Well the first couple of years I was just running around acting crazy, but then it was an older guy that uh—he knew the rest of my family and he kind of sat down with me, and um he talked to me and told me “Hey man, look man you got to keep on fighting on your case man, you got to start doing positive things in the jail.” So, I think the first thing I started off, I went and got my high school diploma, GED, I went and got my GED. From there I just did all kinds of stuff and was positive, you know what I mean? To keep myself on the right track. So, you know I just did that and tried to do my law work at the same time, you know? Tried to get help, you know, from people that was in the jail that try to help and that’s how I did it. That’s how I survived it all these years.

What do you hope to see happen for current lifers who were sentenced as juveniles if LWOP for juveniles is dissolved in Pennsylvania?

I think they should be given an opportunity. Any man that’s been locked up he’s been doing a long time, because you know we have not really been given the opportunity to even go up to the parole board to show that we have changed from what we used to be, you know what I mean? The destructive mind we had back then is not that way no more, you know what I mean? We’ve matured more. We were just children at that time, but now that you know we are mature men there’s no need to really keep us locked up in jail. It’s not serving no purpose. It’s just punishment right now that’s all you’re doing.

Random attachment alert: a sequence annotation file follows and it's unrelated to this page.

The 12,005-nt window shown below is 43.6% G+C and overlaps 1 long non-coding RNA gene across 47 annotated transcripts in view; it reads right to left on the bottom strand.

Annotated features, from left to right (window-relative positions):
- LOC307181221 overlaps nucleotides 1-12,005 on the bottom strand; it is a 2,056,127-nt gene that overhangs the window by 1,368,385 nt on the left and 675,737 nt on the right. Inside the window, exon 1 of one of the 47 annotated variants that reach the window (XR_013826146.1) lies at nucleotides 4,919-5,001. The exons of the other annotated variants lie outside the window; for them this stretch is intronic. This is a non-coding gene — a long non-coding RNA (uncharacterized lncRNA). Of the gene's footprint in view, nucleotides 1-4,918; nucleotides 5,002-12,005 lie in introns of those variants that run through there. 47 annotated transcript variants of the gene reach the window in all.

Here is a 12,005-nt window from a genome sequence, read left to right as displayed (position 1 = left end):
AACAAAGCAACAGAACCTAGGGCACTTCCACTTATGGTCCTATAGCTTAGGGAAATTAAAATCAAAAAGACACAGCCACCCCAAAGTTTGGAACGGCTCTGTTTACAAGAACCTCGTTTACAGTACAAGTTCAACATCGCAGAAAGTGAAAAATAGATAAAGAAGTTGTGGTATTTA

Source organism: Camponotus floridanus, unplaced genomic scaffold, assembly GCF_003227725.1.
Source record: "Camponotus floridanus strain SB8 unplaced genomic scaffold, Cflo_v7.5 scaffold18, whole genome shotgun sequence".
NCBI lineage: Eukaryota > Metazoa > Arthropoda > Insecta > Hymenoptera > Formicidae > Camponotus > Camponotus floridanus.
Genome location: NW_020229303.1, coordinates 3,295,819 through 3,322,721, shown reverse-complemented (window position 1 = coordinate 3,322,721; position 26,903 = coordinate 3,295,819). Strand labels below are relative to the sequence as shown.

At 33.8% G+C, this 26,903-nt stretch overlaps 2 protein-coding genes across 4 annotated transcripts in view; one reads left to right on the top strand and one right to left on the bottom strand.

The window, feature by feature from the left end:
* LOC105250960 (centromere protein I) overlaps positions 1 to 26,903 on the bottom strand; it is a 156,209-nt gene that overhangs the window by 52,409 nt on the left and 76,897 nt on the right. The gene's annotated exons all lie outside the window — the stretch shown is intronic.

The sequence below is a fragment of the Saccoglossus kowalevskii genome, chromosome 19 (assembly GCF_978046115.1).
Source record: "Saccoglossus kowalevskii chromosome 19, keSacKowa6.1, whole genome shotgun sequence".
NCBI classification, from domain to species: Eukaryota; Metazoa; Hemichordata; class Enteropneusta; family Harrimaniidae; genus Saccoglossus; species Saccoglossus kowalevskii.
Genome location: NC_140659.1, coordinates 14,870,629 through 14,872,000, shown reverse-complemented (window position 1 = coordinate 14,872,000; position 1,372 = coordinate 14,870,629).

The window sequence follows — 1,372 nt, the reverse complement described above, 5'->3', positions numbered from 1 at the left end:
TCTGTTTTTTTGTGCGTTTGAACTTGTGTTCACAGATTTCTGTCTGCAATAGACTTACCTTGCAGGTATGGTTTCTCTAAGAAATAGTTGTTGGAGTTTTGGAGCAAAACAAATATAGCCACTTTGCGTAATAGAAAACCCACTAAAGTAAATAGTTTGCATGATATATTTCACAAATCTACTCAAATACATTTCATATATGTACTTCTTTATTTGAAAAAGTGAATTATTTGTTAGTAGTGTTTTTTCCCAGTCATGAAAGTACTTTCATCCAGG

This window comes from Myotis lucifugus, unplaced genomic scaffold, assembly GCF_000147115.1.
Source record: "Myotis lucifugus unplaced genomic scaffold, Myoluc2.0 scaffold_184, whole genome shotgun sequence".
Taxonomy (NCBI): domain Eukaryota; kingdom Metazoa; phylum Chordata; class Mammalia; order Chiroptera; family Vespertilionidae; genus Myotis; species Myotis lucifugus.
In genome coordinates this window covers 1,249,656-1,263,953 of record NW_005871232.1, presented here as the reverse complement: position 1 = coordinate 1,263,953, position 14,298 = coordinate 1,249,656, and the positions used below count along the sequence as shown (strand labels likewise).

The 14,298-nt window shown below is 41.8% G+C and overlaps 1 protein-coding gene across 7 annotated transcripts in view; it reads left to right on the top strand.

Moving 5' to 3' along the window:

Why do you think it’s important to get rid of LWOP for juveniles based on your own experience and its overall ineffectiveness?

Because it’s not serving no purpose. It’s not giving the person the opportunity to show that he can change, you know, that he can be corrected of whatever he had did to get himself in the situation in prison any way. You know? You not giving them the opportunity to show that he can be a better person, or that he has changed. You’re not giving him that. You’re just saying, “Oh I’m going to give him life” so that’s it, so he’s done.